The nine-pin lanes at the Blanco Bowling Club.

Image: Alexis Vargas

When people tell you to “come for the pie,” you listen. But that, I knew, would come later. I was flipping through the jukebox’s Willie Nelson discography at Blanco Bowling Club Café when a waitress intercepted me, asking, “You realize you’re standing in history?”

She was telling the truth. This old-school bowling alley and restaurant first opened in 1948 on the main strip of tiny Blanco (pop. 1,956), the Hill Country town smack dab between Austin and San Antonio. For decades the club’s been known for its home-cooked meals and nine-pin bowling, a German style of the sport that first originated in medieval Europe and, in America, survives only among the German communities of central Texas, who settled there in the mid-1800s. Blanco is one of just 11 such bowling clubs left in the state.

Local kids still serve as pin-setters, ducking hurtling balls and hustling for cash tips. Every man here wears a hat, cowboy or baseball. Photos of longtime league members dot the wood-paneled walls, and signs prohibit foul language.

The famous coconut meringue pie

Image: Alexis Vargas

There are literal vats of sweet tea, and the friendly staff will swiftly help you reach a lifetime quota of being called “ma’am,” all while serving up great Southern eats. Nearly everything is battered and deep-fried—just order the basket of stuff: cheese, okra, and “Texas toothpicks,” fried strips of jalapeños and onions.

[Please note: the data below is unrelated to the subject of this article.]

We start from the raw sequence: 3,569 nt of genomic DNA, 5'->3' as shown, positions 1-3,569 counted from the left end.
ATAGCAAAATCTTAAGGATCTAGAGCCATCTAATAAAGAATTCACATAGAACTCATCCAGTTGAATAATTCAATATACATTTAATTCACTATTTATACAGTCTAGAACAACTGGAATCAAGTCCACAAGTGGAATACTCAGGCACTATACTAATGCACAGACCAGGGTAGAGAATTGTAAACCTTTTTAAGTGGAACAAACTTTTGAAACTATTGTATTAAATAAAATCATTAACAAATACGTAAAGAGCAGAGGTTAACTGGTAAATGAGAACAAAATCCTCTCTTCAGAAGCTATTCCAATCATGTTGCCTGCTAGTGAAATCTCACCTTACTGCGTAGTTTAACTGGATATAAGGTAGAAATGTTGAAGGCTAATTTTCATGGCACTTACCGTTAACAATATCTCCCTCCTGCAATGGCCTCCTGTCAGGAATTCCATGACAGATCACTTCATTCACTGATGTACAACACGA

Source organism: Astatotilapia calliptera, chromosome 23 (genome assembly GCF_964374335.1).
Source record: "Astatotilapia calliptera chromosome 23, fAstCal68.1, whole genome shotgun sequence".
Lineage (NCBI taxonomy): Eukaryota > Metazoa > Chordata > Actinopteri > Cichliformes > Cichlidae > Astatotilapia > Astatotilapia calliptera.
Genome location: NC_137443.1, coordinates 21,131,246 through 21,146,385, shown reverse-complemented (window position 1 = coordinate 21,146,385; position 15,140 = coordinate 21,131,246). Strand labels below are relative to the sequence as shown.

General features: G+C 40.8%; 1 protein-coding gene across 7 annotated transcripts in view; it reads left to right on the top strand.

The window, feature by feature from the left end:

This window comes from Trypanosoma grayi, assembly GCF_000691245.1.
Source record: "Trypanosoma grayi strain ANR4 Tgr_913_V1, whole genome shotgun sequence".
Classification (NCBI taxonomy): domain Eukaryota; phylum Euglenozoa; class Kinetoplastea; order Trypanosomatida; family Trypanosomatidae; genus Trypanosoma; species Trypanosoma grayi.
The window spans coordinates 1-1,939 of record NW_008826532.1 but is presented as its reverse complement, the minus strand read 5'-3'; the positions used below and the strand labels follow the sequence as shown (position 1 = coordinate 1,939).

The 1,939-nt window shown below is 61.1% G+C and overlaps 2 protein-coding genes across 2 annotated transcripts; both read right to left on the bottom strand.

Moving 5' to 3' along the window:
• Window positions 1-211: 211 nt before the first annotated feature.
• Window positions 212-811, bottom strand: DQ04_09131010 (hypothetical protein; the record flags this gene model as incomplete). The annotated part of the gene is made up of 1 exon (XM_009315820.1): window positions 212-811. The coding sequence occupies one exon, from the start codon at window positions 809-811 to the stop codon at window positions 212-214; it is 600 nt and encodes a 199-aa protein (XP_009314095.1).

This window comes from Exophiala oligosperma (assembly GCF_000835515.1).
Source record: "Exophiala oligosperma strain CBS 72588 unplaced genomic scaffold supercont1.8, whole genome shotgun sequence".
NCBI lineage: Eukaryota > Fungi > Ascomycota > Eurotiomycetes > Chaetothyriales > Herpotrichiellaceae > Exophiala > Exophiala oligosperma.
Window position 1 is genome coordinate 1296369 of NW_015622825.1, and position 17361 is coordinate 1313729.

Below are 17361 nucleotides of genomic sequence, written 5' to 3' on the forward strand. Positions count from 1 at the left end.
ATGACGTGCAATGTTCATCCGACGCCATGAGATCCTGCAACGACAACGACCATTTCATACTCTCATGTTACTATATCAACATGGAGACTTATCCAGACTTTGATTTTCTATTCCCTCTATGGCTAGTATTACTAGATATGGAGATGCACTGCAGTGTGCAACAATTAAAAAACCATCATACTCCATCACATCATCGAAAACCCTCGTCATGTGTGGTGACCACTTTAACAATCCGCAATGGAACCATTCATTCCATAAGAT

Another server promised us that the $9.95 all-you-can-eat catfish was super-fresh, and she too was telling the truth. “It tastes the way it feels to sink into a feather pillow,” said my dining companion. I dove Guy Fieri–style into a hearty cheeseburger topped with a layer of pickled jalapeños. We downed cold Texas beers, watched the regulars play dominoes, and, finally, placed our order for it, the thing we’d trekked all the way across the Hill Country for, passing at least three deer, one billboard advertising handgun permits, and something called the Blanco Cowboy Church: the homemade pie.

At once creamy and chunky with shredded pulp, braced in a strong crust imbued with a pleasant hint of saltiness, the coconut meringue pie was everything I’d hoped it would be, and my companion’s gooey slice of decadent pecan was, somehow, not overly saccharine. We couldn’t finish either, though that turned out to be a blessing: The next day, paired with coffee, it made for a perfect breakfast. 

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